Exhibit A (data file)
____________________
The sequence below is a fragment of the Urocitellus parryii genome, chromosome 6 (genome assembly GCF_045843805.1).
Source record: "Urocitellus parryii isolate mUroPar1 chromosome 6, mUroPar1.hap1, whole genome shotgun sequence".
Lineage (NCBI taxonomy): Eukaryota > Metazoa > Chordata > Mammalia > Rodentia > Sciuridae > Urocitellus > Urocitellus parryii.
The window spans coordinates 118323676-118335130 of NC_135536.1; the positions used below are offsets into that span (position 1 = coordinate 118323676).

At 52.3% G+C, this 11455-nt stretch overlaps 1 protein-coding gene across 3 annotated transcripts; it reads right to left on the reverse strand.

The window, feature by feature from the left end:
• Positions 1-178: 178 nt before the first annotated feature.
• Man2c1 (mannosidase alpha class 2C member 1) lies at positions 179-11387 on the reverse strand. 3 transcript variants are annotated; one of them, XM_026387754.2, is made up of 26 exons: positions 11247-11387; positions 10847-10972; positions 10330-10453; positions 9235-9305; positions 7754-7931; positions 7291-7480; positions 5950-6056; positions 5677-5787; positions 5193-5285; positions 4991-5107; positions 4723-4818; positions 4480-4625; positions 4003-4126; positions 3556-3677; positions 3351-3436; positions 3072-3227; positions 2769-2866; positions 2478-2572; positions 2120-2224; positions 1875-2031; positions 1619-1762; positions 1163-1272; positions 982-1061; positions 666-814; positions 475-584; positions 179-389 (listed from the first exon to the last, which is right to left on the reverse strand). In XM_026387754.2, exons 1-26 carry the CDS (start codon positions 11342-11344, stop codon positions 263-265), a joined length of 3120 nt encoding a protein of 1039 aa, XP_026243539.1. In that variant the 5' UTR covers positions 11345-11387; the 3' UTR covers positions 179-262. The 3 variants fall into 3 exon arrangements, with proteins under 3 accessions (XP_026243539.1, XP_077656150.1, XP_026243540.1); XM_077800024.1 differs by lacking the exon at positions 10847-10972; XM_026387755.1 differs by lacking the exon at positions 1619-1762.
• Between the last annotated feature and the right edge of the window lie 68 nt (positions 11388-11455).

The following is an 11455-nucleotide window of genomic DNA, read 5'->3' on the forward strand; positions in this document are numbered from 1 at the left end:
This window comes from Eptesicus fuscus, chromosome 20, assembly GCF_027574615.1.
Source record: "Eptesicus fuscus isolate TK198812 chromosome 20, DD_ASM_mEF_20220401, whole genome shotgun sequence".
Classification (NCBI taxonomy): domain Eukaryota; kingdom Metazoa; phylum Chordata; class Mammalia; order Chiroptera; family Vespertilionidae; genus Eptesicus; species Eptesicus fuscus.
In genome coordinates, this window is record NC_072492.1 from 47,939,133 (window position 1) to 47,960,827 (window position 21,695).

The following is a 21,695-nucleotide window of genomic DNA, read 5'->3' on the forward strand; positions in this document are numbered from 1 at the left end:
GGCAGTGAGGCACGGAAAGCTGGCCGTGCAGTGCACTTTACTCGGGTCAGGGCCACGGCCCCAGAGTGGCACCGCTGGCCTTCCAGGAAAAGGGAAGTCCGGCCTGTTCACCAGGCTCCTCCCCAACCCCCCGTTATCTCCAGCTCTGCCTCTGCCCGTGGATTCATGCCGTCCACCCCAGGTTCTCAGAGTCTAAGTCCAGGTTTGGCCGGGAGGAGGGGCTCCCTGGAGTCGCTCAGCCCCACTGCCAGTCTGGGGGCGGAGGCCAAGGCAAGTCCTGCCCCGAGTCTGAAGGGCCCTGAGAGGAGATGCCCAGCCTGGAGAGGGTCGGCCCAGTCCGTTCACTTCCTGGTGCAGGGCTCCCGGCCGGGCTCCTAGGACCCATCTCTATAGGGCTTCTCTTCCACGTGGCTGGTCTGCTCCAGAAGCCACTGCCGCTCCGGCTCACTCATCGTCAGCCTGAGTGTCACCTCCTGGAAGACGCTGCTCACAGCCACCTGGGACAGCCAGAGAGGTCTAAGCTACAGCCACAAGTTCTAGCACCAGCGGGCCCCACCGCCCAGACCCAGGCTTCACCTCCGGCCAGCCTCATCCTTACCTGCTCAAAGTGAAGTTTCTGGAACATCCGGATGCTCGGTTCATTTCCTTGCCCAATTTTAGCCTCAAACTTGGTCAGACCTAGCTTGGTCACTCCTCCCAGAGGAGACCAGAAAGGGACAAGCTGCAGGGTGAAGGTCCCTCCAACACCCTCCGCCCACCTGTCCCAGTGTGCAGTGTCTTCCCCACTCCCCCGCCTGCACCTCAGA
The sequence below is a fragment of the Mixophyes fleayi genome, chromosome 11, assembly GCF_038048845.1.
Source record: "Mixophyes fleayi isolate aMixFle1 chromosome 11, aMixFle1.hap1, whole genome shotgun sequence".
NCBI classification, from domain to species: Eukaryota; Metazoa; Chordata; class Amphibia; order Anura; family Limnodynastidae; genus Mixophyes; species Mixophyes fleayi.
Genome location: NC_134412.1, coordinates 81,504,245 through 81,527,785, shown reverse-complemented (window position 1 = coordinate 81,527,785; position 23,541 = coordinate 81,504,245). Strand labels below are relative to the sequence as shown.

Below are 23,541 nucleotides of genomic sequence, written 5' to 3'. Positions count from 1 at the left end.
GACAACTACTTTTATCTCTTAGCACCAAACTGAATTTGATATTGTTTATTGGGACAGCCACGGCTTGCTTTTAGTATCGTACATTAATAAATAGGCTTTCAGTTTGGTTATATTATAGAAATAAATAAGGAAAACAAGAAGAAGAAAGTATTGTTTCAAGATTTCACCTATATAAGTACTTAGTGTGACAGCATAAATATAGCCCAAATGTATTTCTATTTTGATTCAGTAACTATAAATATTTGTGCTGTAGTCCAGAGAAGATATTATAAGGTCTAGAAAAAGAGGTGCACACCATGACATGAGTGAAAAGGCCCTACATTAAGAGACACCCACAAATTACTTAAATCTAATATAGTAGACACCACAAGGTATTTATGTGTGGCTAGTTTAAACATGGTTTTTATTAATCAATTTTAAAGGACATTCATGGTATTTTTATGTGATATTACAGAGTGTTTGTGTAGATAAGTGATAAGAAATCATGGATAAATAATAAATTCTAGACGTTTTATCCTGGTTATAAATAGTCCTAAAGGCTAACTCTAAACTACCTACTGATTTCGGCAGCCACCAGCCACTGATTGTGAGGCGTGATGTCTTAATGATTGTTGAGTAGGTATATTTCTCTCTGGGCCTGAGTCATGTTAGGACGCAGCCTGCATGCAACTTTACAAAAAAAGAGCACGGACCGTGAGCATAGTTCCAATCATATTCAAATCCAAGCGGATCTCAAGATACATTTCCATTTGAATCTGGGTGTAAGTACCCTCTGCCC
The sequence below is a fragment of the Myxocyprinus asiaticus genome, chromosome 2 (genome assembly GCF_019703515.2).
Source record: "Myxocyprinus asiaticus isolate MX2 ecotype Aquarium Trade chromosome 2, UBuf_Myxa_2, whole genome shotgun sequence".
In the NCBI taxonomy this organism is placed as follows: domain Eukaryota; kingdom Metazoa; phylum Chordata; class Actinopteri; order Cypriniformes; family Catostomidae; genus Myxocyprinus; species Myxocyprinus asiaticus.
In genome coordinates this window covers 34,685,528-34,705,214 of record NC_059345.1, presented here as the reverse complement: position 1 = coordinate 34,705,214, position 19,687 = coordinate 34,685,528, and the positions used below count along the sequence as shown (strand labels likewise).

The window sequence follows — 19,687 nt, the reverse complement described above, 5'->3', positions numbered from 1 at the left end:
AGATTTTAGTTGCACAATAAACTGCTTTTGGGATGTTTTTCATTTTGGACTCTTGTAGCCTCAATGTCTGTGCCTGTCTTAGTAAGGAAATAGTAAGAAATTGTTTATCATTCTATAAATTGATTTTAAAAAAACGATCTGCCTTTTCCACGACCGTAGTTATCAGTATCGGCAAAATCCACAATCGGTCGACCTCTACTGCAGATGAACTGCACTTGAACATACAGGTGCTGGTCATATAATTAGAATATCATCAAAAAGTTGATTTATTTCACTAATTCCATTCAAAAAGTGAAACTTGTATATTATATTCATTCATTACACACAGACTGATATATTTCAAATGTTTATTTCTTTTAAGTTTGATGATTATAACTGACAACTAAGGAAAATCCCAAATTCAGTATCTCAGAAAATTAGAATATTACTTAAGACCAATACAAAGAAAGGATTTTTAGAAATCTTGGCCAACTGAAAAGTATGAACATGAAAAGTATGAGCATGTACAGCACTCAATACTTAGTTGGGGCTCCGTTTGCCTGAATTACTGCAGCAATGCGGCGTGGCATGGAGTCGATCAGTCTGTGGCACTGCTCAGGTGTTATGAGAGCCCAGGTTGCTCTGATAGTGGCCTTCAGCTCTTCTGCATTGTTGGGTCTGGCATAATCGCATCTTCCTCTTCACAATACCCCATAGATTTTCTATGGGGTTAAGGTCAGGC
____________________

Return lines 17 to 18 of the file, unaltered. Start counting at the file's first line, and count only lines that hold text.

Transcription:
The sequence below is a fragment of the Mixophyes fleayi genome, chromosome 11, assembly GCF_038048845.1.
Source record: "Mixophyes fleayi isolate aMixFle1 chromosome 11, aMixFle1.hap1, whole genome shotgun sequence".